|Looking southwards along French lines|
along the Elster River, Dolitz village in the foreground,
Markkleeburg in the distance. The village of Dosen
is just visible to the left of the picture.
|Developing Austrian attack on the Markkleeburg bridge.|
|The cavalry fight between the Baron Ott Hussars and|
French light horse. Already battered by gunfire, the
Austrians, in defeat, still handed out some hard knocks.
Allowing he didn't want a straight 'pick-up' sort of game, Mark had set up an interesting looking scenario, loosely based on a incident during the 'Battle of the Nations' at Leipzig, October, 1813. This was an Allied attempt to wrest the village of Markkleeburg from the hands of the French (Poles, actually) on the first day. The details of the scenario set-up and orders of battle you will find here, so I'll keep my description brief. Given the choice, I opted for the Austrians. Just because I like Austrians. And I prefer attack to defence anyhow.
|Austrian Brigade across the river from Dolitz. I was never clear in|
my mind how I was going to use the cavalry.
|Looking north along the river line. This must have been taken|
early in the day, for the field is innocent of a single Austrian,
Apart from going around, over or under, the only way to get to the other side of the river was to force a bridge crossing. The way to do that is to set up a large battery (masked by infantry), with it batter down the bridge defenders, then storm across the defile with infantry.
|Much later, and the river bank firefight. Not unexpectedly,|
the veteran Poles got the better of these exchanges - not helped
by the Austrians' failure to keep their fire discipline.
The Markkleeburg bridge was the obvious target, though I expressed enough interest in the Dolitz bridge to tie down a French brigade there. The latter was one awkwardly placed bridge, from the point of view of an attacker, but I rather think I ought to have shown a bit more aggression than I did in that direction.
|You can see how these pictures got out of order, eh? |
The French and Poles await the Austrian approach from the
|Magnificent French and Polish light horse.|
|Dolitz: a tough nut. The bridge nestling in a|
reentrant river bend made this an awkward
objective. It took much longer to develop an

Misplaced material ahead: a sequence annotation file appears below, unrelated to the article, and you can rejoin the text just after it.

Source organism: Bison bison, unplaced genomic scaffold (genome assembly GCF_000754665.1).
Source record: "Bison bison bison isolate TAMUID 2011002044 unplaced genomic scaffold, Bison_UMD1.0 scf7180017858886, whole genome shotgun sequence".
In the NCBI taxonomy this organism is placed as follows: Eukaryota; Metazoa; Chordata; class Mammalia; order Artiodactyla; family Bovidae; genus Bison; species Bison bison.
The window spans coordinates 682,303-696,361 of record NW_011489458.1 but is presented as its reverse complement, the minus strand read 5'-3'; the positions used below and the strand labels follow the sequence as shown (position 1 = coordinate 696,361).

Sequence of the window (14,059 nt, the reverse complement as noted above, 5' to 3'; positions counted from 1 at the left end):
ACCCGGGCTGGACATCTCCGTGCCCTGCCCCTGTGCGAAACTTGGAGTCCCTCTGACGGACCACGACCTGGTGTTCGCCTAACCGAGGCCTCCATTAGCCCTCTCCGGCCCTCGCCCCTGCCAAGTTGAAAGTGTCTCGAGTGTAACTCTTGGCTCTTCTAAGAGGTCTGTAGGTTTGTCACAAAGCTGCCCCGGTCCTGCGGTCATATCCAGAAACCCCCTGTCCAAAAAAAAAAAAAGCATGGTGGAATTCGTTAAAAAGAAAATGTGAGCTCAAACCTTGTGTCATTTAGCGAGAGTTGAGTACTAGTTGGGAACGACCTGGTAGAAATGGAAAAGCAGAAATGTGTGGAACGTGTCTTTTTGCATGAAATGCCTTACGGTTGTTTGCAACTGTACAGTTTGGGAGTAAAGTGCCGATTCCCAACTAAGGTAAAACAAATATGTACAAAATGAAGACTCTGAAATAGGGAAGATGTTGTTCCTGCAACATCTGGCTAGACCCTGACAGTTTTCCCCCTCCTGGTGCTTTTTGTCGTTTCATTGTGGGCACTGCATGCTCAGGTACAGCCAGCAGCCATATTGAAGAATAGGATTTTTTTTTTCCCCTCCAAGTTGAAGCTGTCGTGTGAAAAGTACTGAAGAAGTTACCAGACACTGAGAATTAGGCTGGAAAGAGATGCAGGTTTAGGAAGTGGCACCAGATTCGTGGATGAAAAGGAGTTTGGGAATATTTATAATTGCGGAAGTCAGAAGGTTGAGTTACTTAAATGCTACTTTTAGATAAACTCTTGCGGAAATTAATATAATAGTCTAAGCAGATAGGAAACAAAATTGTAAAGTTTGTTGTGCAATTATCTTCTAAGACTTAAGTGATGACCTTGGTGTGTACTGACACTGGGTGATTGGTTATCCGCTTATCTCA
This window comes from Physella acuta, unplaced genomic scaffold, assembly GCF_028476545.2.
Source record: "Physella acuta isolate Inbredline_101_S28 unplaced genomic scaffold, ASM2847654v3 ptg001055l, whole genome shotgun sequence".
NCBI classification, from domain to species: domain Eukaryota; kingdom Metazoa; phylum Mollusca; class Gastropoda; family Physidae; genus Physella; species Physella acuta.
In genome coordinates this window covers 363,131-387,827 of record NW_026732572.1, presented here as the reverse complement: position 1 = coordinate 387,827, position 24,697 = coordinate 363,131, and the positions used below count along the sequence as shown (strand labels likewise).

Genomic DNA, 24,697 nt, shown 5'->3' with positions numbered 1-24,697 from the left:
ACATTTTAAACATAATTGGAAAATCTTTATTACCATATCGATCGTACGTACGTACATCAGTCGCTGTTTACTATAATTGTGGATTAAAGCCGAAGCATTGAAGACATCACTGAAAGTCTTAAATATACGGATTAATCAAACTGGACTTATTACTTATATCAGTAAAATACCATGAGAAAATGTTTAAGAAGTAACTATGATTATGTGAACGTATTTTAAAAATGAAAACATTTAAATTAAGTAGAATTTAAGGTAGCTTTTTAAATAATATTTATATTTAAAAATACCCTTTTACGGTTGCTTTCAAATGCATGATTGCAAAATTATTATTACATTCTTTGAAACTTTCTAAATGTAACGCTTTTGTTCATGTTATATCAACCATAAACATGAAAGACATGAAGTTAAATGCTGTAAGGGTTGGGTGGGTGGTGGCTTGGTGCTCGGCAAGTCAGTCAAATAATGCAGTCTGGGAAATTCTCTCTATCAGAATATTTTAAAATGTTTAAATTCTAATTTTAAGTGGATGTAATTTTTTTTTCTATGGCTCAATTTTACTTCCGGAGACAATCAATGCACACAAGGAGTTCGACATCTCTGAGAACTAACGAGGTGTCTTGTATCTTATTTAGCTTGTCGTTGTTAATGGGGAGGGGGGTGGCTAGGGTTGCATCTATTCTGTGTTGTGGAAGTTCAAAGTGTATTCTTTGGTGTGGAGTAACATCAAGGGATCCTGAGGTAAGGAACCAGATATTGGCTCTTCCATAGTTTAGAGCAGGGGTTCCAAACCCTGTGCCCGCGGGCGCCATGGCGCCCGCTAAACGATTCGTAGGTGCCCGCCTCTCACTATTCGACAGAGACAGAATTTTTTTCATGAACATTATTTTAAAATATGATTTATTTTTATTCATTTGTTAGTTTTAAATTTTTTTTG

attack, here, but it tied down this whole brigade.
|Arrival of the Austrian Advance Guard Division: three|
light horse regiments, horse battery, and a battalion
of grenze. The grenze performed pretty well on the day.
It was to be a long time before they did so, at that. I needed two 'ADC's to bring on one formation, and that still required a die roll of '6' for the first couple of turns. At that, to activate the 'off table, reserve ADCs, I needed to roll 5s or 6s. Well, they weren't going to happen in a hurry, eh? Failing on turn one, the next opportunity would not arrive until Turn 4, as in the two intervening turns I found myself with precisely one ADC available. During that time, my brigade commanders seemed hesitant to commit themselves to any action, and matters developed painfully slowly. Mind you, I was getting through my moves quickly!
|The skirmishers at Dolitz eventually drove off|
the French guns
|From behind French lines east of Markkleeburg|
|German line arriving behind the Hungarians.|
The coordinated Brigade INFANTRY ASSAULT requires two ADCs to get going, and then required a roll of 3 or better on a D6 to succeed. When the Insurrectio went in, I didn't have the 2ADCs available, the next turn the order failed to register upon the bewildered mind of the local commander, so it was not until two (further) turns had gone by before the Hungarians could start mounting really testing assaults. By that time, the Insurrectio were pretty much spent as a fighting force (having taken 11 'hits', one fewer than the number required to disperse them outright).